How banks & MSMEs can take few steps closer to each to solve the credit problem

MSMEs are expected to contribute about 50% of India’s GDP in the next few years as we move towards our goal of becoming a $5 trillion economy. This presents an incredible opportunity to the banking system to tap into this rapidly growing and lucrative segment of the economy. Yet, commercial banks remain loathe to grow their exposures disproportionately to MSMEs.

Photo-by-rupixen.com-on-Unsplash.jpg
Photo by rupixen.com on Unsplash

It’s a much lamented fact that scores of MSMEs who constitute the engine room of India’s industry are starved of formal credit. India has over 6 crore MSMEs which employ 11 crore people and account for 29 per cent of GDP. Yet, as per a recent estimate, the credit gap to this segment is pegged at over Rs.15 lakh crore.

This is not to suggest that the banking system is not doing its bit to support this vital segment of the industry. According to RBI, total credit from Banks and NBFCs was over Rs.17 lakh crore in 2019 or 10% of total banking assets, which is a significant achievement given the sheer number of MSMEs and their small size and geographical spread.

As per the Government of India, MSMEs are expected to contribute about 50% of India’s GDP in the next few years as we move towards our goal of becoming a $5 trillion economy. This presents an incredible opportunity to the banking system to tap into this rapidly growing and lucrative segment of the economy. Yet, commercial banks remain loathe to grow their exposures disproportionately to MSMEs.

At the heart of this problem lies the informal nature of the MSME space and the absence of credible financial data about their business. This constrains a lender’s ability to assess and continuously monitor the MSMEs’ creditworthiness. Secondly, while MSMEs do offer to pledge their assets as collateral to banks, they are constrained by the value of collateral that they can provide. Finally, the small size of MSMEs and operations intensity of catering to numerous, small value transactions makes this business economically unviable for banks at scale.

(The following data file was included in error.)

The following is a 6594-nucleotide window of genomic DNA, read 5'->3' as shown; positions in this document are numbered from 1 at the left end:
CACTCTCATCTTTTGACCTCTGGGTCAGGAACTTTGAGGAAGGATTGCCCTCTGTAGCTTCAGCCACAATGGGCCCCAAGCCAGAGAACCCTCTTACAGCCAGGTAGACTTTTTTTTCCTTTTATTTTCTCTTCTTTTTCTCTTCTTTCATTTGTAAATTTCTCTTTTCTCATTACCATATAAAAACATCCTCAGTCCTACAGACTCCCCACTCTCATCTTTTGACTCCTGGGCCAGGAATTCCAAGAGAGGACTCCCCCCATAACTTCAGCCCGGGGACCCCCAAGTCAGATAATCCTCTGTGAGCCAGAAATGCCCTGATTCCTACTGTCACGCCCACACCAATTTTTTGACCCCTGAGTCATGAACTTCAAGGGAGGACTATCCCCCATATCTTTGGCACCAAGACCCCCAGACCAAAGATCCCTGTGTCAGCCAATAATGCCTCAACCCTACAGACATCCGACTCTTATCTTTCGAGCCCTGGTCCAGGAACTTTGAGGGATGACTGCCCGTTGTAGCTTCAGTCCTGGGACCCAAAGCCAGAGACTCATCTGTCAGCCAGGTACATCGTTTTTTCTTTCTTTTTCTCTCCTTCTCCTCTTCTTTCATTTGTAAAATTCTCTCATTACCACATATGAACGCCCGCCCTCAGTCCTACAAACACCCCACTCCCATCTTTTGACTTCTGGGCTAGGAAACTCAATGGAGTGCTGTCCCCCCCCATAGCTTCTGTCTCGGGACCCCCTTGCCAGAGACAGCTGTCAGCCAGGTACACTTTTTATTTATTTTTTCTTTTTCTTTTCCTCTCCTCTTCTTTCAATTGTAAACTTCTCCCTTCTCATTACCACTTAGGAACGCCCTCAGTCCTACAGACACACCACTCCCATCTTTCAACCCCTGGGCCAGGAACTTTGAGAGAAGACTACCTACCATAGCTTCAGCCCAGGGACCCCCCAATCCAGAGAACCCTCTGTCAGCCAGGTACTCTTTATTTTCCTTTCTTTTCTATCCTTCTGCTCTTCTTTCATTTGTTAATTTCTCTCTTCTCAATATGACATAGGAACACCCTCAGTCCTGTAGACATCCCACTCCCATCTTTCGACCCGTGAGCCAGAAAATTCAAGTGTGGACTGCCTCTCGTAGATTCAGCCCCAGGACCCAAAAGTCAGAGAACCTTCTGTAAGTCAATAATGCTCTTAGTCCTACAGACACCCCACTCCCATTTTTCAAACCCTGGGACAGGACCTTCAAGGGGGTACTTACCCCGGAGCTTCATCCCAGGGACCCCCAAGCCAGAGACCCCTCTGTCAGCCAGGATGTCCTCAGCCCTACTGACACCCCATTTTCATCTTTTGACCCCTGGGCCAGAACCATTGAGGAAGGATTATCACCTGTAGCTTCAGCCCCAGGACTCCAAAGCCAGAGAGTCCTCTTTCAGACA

As a consequence, MSMEs eventually meet their financing needs by borrowing from informal networks at usurious rates. This results in a vicious cycle of high financial costs, stunted growth and an opportunity loss, both for the country and for millions of job seekers.

However, there’s hope in the horizon ! While traditional banking is based on financial analysis and collateral provided by borrowers, there’s a new paradigm taking shape in the form of new age lenders who are creating tools to assess borrowers’ creditworthiness by using data sourced digitally – namely GSTN, Income Tax, Credit Bureau data etc. Surrogate data sources like digital data trails, transaction data on e-commerce sites, bank statement data are increasingly being crunched to make real time decisions on credit worthiness of borrowers.

So what can an MSME do to power its growth and access cheaper, larger loans from the banking system ?

As a first step, it is imperative that MSMEs become ‘visible’ to the formal banking system by
a) Aligning themselves with the Goods and Service Tax regime
b) Improving disclosure of financial transactions by adopting digital tools for transfer of funds
c) Offering credible declarations of business earnings and taxes paid

Availability of credible transaction data from such sources makes such MSMEs eligible for financing on Fintech platforms like Vayana Network who provides rich data analytics to banks on its platform. Partner banks and NBFCs on such Fintech platforms are increasingly willing to cast away their traditional lending models in favour of newer credit models based on surrogate data.

MSMEs providing increased visibility and credibility will also be able to access RBI approved invoicing platforms like TReDS who have tied up with large pool of banks who provide them the lowest possible cost of capital. Such MSMEs could to take advantage of most of the Government schemes which are mostly based on digital infrastructure and require beneficiaries to have some form of digital identity and presence.

On balance, the MSME credit gap is a problem which needs both the borrower and lender to adapt to changing times. MSMEs need to cast away their reluctance to enter the formal financial system, while banks need to view MSMEs in different light using newer tools being made available to them.

Do Gaz ki doori ? Actually not applicable here !

If anything, Banks and MSMEs actually need to take few steps closer to each other to solve this problem!

The blog has been authored by Parthasarathi Patnaik, Chief Risk Officer, Vayana Network

DISCLAIMER: The views expressed in the blog are solely of the author and TheSMEIndia.com does not necessarily subscribe to it. TheSMEIndia.com will not be responsible for any damage caused to any person/organisation directly or indirectly.